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How to create Pivot Table in MS Excel

Now we will see an important feature of MS Excel that is how we can create a Pivot Table and what it is.

For creating pivot table we need to understand what does the word 'pivot' actually means in reference to MS Excel. It means that whenever we have a very large amount of data and when we are talking about anything referring to any particular column, so that means that every data revolves around that column, this is pivot.

Suppose we have a data which shows many things such as customer name, from where he has bought things, what category of product he has bought, how much units, and what is the total pricing, and other things. Now if we want to save this data in a good representable manner then we have an option of pivot table in MS Excel.

For using this option we will go to our INSERT tab and in that the left first option we will see 'Pivot Table'. This option easily arranges and summarize complex data in a Pivot table.

Pivot table in short is nothing but an easy way to summarize all the complex data in our spreadsheet and make it easier for anyone to understand it.

So as soon as we click on our pivot table option we will be directed with a dialogue box which will tell us to choose the data that we want to analyze, and then choose where we want to place our pivot table i.e. in new worksheet or existing worksheet.

Now when we apply that option we will be asked to choose field from the pivot table field list to build a report, pivot table field list will be located in our right side of the screen with all the fields checkbox to add in report, whichever field we need we can mark it will be generated in our pivot table report.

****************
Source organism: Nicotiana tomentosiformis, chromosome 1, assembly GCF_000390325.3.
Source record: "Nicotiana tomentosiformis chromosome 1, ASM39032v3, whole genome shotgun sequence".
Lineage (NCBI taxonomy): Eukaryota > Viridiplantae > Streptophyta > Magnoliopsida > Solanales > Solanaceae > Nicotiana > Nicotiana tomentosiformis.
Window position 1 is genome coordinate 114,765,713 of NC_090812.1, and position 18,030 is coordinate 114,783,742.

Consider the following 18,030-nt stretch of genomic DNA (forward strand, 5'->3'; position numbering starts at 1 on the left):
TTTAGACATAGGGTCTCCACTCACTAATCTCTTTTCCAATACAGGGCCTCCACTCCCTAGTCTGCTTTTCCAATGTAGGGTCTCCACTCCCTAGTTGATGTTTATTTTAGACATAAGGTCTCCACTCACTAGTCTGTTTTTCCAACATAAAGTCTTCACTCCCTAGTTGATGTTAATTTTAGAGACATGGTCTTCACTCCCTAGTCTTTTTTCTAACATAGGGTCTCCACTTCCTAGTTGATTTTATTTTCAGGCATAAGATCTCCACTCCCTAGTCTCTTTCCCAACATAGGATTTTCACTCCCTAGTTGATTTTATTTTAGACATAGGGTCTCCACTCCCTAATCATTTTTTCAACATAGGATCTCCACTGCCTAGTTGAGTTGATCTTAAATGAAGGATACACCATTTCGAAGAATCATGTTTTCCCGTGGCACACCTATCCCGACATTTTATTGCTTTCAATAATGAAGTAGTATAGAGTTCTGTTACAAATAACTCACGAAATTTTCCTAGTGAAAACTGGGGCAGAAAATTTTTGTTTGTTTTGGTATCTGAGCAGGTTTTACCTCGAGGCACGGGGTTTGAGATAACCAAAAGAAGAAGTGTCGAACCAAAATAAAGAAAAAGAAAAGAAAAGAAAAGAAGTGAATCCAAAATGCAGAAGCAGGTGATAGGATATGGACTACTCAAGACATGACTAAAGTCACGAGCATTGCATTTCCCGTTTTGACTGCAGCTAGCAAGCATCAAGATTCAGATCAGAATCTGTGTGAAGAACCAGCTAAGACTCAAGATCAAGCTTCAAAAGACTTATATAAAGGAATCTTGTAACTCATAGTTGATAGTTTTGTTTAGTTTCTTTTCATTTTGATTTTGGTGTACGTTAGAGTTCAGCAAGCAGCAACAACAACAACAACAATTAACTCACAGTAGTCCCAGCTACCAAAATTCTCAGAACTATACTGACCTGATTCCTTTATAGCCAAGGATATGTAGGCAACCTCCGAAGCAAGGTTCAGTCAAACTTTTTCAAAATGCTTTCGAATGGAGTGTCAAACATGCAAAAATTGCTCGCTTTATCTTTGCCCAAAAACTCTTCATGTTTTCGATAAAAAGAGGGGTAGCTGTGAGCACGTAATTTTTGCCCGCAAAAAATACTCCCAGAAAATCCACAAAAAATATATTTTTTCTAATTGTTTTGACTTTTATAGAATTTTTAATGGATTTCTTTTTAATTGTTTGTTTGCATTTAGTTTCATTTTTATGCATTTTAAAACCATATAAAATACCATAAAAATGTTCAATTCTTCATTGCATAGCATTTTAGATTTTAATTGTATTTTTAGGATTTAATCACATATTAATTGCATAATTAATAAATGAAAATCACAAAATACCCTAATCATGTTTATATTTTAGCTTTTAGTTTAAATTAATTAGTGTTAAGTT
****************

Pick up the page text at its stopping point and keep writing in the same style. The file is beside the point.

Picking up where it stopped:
We can also drag field in any of the four mentioned areas below the list of fields i.e. Filters, Columns, Rows, and Values as per our requirement.

When we were on any of the data from pivot table we will see all the related information of it and also the location of that particular cell i.e. on which cell that data is stored in our sheet.

And if we double click on any of the data from pivot table we will be directed to another sheet which will be mentioning that from where that data is generated particularly.

We can easily drag the fields according to our requirement and in parallel our data will get arranged in our pivot table.

We also have Filters area which can be helpful for viewing only necessary data in our pivot table.

So this is how pivot table in MS Excel works and it is very useful for representing any complex data in an easy manner to anyone.

FAQs

Pivot Table in Excel is the easiest way to create and share small data reports, pivot tables, and charts. Excel's PivotTable is a powerful tool for summarizing, analyzing, and displaying data. With our free Excel add-in, you can quickly pivot into a tabular view of your information. Easily sort filter, and group your data with a few clicks of the mouse. Pivot Table in Excel is the smartest way to quickly summarize your data with easy-to-use visualizations. Combine your visuals with formulas and functions to get answers you never thought possible.

There are a few different types of Pivot tables. One of the most common is a column Pivot table, which lets you summarize data in a column.The process of creating pivot tables can be as easy as inserting a single row or as complicated as designing an advanced dashboard using Excel formulas. Once you have your data stored in your workbook, you will need to set up the range that will hold the pivot table and then pick from one of the four basic types of pivot tables that exist: a Column Pivot table, a Row Pivot table, a Filtered Row pivot table, or an Unfiltered row pivot table.

Pivot tables allow data analysis and manipulation. They can be used to summarize, filter, and analyze data. Pivot tables are a powerful tool for analyzing and sorting data. They provide a visual representation of the data by arranging it on a grid. The pivot table displays statistical information in rows and columns. It uses formulas to transform the values in each row into values in each column as well as sums, averages, or other aggregate measures of that row's values across all their corresponding columns.

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